Data received from Bias Response Team shows racism, homophobia on campus

Emails from concerned students and faculty is almost always referred to other groups on campus to solve the problem.

<p>Source: Bias Response Team</p>

Source: Bias Response Team

Olivia Johnson

The University of Minnesota’s Bias Response Team has responded to 25 incidents ranging from allegedly discriminatory tweets to an instructor allegedly perpetuating stereotypes about Asians since the group was formed last January.

Out of the 25 incidents reported to the team, students and faculty members were referred to other campus offices 20 times and contacted directly by the BRT five times. The reports and responses — which were obtained through a public records request — demonstrate the wide-range of incidents the BRT has responded to.

Other reports pointed out anti-Muslim and anti-Semitic language on flyers, among other complaints.

Last month, a University employee reported that a man made homophobic and transphobic comments in front of a group of students on West Bank. The employee felt threatened and was worried for the safety of those he was speaking to.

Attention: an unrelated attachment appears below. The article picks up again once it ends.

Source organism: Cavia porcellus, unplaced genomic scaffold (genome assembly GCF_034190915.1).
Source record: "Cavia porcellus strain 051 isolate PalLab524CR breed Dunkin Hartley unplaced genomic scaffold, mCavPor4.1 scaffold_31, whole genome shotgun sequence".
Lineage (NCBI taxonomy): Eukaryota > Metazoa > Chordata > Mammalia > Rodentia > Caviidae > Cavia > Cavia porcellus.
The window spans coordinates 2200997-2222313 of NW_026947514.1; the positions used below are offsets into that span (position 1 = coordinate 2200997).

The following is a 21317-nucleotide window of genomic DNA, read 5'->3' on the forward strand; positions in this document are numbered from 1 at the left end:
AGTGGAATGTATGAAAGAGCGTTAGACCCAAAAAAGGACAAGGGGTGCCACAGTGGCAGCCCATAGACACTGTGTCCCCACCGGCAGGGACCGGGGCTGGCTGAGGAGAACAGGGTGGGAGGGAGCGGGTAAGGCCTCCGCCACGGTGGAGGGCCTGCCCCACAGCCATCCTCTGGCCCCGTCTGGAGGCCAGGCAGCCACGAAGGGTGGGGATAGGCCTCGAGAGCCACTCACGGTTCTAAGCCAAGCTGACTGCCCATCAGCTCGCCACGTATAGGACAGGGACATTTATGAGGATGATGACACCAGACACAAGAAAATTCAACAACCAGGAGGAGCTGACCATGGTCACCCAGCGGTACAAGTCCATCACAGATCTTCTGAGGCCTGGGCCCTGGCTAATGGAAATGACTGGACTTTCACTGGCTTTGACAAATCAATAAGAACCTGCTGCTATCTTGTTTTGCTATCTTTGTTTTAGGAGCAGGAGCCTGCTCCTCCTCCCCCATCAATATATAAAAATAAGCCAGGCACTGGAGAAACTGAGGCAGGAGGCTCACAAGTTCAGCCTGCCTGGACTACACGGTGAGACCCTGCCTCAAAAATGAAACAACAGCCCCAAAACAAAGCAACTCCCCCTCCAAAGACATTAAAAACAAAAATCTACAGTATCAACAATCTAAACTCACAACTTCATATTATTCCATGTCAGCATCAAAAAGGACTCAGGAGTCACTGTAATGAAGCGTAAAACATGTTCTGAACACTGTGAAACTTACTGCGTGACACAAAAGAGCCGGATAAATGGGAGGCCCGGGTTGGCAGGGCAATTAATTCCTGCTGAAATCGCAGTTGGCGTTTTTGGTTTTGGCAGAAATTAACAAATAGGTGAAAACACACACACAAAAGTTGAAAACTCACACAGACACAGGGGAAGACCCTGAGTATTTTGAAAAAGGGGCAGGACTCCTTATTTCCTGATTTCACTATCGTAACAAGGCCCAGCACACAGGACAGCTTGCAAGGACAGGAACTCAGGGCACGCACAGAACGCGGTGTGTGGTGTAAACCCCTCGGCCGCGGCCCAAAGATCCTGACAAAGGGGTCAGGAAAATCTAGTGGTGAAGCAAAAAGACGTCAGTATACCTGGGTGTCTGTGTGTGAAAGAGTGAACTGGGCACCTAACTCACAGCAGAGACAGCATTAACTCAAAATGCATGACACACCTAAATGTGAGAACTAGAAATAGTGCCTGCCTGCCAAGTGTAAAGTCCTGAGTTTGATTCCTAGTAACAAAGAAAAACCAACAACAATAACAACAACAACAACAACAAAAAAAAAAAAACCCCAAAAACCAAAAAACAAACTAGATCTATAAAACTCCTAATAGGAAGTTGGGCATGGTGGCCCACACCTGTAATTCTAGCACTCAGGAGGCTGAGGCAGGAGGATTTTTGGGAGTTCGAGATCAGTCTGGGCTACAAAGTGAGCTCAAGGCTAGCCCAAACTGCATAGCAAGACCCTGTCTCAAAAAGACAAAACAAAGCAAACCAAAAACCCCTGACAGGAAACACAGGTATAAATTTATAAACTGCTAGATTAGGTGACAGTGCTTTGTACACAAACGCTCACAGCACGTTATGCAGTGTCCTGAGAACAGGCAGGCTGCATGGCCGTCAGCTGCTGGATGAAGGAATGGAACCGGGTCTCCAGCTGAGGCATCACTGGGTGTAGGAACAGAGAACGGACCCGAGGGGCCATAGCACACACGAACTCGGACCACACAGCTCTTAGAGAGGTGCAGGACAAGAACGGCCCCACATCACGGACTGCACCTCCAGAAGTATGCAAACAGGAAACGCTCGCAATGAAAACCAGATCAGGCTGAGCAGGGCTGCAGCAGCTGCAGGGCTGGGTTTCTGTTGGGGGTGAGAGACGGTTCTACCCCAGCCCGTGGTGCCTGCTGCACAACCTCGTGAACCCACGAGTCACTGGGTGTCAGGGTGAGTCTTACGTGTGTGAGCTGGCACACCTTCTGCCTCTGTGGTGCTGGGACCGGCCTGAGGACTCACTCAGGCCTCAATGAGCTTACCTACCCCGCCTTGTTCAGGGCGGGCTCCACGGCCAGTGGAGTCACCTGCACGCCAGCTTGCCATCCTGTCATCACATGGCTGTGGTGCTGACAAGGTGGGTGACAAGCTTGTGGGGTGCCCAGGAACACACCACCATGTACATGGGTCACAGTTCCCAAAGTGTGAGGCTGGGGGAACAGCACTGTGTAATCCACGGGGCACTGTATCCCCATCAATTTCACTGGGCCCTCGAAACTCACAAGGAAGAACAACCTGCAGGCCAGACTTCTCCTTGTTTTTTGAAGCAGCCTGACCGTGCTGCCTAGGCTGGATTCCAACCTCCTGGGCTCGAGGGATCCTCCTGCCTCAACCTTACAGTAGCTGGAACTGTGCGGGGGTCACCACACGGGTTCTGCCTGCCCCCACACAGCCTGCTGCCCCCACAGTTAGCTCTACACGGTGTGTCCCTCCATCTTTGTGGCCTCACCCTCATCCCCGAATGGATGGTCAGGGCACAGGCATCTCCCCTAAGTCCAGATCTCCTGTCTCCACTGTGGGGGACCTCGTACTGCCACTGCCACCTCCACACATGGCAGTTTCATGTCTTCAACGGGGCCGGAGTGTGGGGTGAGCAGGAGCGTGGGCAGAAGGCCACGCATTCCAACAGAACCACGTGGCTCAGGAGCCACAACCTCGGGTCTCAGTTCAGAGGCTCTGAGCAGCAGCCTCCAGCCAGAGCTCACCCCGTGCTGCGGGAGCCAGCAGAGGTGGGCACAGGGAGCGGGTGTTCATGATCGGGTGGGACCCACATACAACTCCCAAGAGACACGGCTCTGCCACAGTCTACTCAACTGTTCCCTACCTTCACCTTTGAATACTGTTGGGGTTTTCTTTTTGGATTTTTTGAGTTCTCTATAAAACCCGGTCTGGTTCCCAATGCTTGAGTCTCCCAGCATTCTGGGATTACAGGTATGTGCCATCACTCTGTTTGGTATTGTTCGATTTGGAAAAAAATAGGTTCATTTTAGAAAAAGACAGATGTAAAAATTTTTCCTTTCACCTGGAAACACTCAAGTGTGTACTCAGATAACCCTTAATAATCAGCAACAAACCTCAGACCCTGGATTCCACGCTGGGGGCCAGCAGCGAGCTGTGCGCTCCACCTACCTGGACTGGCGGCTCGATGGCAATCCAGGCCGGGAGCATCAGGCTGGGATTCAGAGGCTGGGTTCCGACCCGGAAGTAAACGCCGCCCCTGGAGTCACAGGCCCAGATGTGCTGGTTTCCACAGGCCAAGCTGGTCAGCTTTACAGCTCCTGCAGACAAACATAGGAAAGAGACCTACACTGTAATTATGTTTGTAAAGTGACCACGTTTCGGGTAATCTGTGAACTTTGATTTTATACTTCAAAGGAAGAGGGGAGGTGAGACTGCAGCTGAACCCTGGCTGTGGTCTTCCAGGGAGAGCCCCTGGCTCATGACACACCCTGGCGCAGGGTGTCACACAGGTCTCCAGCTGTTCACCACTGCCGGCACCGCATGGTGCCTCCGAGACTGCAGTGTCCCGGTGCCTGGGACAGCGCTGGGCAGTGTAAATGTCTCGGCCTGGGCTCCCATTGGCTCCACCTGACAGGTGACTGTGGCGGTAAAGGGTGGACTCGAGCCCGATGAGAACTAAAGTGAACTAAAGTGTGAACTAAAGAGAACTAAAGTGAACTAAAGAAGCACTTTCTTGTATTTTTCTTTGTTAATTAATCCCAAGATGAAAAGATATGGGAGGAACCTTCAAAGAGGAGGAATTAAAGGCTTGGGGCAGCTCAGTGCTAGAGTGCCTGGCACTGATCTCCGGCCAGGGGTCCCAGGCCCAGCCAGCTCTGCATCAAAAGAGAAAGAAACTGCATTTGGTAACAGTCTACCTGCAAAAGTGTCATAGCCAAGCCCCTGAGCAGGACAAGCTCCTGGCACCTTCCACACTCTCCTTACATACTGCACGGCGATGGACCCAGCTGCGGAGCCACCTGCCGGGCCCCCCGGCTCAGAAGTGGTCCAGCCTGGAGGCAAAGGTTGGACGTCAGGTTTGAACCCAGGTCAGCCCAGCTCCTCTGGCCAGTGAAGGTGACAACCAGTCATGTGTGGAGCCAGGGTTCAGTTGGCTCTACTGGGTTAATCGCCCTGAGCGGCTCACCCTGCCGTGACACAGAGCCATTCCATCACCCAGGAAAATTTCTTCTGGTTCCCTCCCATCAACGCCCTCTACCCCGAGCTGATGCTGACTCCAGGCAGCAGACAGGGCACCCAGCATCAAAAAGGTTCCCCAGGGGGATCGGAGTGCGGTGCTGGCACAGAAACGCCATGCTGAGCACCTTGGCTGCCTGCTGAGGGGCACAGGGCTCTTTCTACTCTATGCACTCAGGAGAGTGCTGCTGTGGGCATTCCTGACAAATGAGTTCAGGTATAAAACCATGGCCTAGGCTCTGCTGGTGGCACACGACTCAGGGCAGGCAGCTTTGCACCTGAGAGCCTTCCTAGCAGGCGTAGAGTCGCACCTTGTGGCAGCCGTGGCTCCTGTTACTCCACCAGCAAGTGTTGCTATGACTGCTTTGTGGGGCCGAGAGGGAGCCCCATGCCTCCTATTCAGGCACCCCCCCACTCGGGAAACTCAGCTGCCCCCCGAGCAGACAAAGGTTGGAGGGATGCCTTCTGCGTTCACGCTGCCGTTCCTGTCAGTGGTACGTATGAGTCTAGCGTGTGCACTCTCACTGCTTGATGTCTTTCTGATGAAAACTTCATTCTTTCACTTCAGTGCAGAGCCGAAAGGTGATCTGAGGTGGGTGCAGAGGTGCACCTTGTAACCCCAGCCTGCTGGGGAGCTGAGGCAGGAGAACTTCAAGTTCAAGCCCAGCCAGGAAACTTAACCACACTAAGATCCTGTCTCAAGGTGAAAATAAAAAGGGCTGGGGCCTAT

In response, the BRT clarified that the University does not censor freedom of expression, but connected the bias reporter to the Transgender Commission and the Gender and Sexuality Center for Queer and Trans Life, according to the emails.

In an incident reported in July, someone emailed the group with frustrations over a lack of transparency from the University of Minnesota Police Department. The reporter felt that neighborhood safety notices only cited the race of a suspect if they were a person of color.

The BRT referred the bias reporter to the UMPD and outlined policies on what identifiers are used in campus crime notices.

The BRT mainly refers bias reporters to other campus services. While the group doesn’t have investigatory powers, some University faculty members worry that its role is too ambiguous or undefined.

“It’s providing information and referrals and notifying individuals of their rights on campus,” said Katie Eichele, director of the University’s Aurora Center and a member of the BRT.

Tina Marisam, assistant director in the office of Equal Opportunity and Affirmative Action and staff lead for the BRT, said the team consistently communicates with offices around the University who help with the incidents.

“In terms of response, it’s important to note that our team doesn’t have [an] … investigative or disciplinary role,” Marisam said. “The kind of responses that our team works with is providing care and support to those that are impacted.”

The team has worked with EOAA, Student Unions and Activities the Office for Student Affairs the most, and in two cases, the University police department, according to the data provided by the University.